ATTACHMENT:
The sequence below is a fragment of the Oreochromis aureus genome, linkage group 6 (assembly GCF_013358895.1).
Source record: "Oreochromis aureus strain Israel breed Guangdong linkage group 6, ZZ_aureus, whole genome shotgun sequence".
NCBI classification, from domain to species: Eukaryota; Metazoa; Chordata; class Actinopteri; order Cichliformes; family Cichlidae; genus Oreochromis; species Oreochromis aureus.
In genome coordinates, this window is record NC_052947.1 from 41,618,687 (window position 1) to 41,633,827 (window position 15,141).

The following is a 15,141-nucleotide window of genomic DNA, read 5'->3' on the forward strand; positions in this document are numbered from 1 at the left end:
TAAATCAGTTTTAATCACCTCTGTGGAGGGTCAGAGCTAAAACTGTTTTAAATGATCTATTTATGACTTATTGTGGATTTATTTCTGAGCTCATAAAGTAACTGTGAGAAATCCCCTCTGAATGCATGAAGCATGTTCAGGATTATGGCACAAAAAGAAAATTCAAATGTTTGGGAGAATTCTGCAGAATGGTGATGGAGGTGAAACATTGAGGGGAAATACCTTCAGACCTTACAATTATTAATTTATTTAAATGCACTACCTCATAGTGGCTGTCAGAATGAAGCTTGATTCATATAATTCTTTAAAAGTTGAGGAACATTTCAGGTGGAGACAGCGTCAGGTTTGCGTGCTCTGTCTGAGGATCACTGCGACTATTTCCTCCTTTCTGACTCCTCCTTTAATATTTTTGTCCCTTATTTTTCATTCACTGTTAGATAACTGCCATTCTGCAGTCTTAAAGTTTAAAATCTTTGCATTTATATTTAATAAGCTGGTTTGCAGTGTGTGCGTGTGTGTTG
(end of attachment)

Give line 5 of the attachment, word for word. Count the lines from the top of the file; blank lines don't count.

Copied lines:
The following is a 15,141-nucleotide window of genomic DNA, read 5'->3' on the forward strand; positions in this document are numbered from 1 at the left end: